Health and Safety of 802.11


Influence on the health is one of most discussed topics of radio LANs, since radio devices emit radio frequency electromagnetic energy. This document wants to clarify that 802.11 radio devices are not bad for the health of people using radio LANs. Also a list of frequently asked questions will be presented.

Safe, Low-Power Radio

802.11, like other radio devices, emits radio frequency electromagnetic energy. Because 802.11 operates within the guidelines found in radio frequency safety standards and recommendations, HVTC believes 802.11 is safe for use by consumers. These standards and recommendations reflect the consensus of the scientific community and result from deliberations of panels and committees of scientists who continually review and interpret the extensive research literature.

Radio Frequency Safety Standards

The following organizations have independently issued similar recommendations for exposure to radio frequency electromagnetic energy.

          Standards Coordinating Committee 28 of the Institute of Electrical and Electronics Engineers (IEEE)

          National Council on Radiation Protection and Measurements (NCRP)

          National Radiological Protection Boards (NRPB) in the United Kingdom.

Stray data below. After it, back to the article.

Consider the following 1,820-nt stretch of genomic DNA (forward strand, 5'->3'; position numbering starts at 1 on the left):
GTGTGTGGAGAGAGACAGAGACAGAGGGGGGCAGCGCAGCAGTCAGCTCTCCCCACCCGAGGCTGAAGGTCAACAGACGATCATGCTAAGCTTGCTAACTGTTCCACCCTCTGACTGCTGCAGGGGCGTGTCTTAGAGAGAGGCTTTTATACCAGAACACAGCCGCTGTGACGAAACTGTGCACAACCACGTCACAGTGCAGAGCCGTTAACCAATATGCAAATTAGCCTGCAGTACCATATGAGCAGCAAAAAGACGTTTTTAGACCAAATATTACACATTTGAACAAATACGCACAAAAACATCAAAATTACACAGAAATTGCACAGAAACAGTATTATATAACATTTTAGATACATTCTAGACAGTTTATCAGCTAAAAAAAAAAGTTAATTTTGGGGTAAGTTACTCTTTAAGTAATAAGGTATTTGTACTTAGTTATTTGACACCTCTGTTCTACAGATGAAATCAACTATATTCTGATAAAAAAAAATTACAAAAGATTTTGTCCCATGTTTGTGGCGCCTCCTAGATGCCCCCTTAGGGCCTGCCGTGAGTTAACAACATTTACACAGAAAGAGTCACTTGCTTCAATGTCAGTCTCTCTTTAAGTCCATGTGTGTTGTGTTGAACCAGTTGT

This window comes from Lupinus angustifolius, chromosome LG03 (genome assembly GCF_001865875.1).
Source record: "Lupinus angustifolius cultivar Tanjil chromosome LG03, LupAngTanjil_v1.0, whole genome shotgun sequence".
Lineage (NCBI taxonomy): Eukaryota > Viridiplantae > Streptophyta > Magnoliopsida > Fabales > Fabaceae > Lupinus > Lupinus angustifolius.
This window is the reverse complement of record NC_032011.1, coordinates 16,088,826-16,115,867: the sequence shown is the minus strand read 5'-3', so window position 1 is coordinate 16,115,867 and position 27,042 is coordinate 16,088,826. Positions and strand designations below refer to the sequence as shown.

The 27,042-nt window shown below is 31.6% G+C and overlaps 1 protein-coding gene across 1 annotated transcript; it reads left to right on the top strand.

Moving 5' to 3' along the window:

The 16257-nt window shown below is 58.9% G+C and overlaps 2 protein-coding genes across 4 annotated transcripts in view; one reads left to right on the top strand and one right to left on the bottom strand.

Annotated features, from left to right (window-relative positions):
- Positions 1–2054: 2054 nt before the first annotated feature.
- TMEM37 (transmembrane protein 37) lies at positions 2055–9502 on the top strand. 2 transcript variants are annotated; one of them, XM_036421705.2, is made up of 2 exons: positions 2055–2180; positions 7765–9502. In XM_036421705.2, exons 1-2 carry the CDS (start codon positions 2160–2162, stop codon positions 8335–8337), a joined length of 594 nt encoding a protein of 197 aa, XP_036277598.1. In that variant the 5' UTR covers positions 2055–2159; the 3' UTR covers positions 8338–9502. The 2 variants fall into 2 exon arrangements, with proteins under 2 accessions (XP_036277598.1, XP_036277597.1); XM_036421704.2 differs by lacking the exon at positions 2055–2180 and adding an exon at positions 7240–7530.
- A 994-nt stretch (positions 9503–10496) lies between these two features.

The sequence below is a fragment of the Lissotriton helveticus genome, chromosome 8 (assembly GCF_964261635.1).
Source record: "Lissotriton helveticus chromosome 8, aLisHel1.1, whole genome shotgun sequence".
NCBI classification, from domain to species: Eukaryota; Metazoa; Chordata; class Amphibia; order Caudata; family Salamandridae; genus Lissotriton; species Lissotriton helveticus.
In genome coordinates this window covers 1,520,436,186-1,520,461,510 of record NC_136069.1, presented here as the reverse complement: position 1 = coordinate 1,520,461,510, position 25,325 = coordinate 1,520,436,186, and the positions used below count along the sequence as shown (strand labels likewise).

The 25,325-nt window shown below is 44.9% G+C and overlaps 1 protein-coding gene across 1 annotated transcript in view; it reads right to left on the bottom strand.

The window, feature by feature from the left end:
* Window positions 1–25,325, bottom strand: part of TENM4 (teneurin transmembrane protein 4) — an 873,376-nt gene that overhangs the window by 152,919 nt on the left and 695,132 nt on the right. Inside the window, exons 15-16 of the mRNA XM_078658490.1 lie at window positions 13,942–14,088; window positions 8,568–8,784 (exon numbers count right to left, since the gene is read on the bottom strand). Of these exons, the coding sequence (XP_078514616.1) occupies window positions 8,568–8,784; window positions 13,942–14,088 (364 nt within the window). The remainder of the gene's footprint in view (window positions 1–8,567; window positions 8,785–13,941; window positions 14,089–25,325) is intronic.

International Radiation Protection Association’s International Non-Ionizing Radiation Committee (IRPA/INIRC) (under World Health Organization sponsorship)

IEEE/ANSI Standard (ANSI/IEEE C95.1-1992)

In September of 1992, the IEEE Standards for Safety Levels with Respect to Human Exposure to Radio Frequency Electromagnetic Fields, 3 kHz to 300 GHz, IEEE C95.1-1991, was approved by the IEEE Standard Board. This standard is a revision of the American National Standard Safety Levels with Respect to Human Exposure to Radio Frequency Electromagnetic Fields, 3kHz to 100GHz, ANSI C95.1-1982. The IEEE standard resulted from the deliberations of over 120 leading biologists, biophysicists, physiologists, physicists, physicians, engineers and members of other scientific disciplines representing academia, federal agencies with public responsibilities, industry andd other interested groups and organizations. In November of 1992, the American National Standards Institute (ANSI) approved the IEEE C95.1-1991 standard. The following is stated in the IEEE standard: " No verified reports exist of injury to human beings who have been exposed to electromagnetic fields within the limits of frequency and [specific absorption rate] specified by previous ANSI standards, including ANSI C95.1-1982."

IEEE USAB Entity Position Statement

"Measurements have shown that routine exposure of users and other persons to low power portable and mobile transceivers and cellular telephones do not induce rates of [radio frequency] absorption that exceed any of the maximum permissible rates of energy absorption defined by these guidelines" [IEEE, ANSI]. Therefore, based on present knowledge, the exposures from low-power transceiver are considered to be without risk for the users and the public. (Quoted from the IEEE USAB Entity Position Statement Human Exposure to Radio frequency Fields from Portable and Mobile Telephones and other Communication Devices, December 2, 1992.)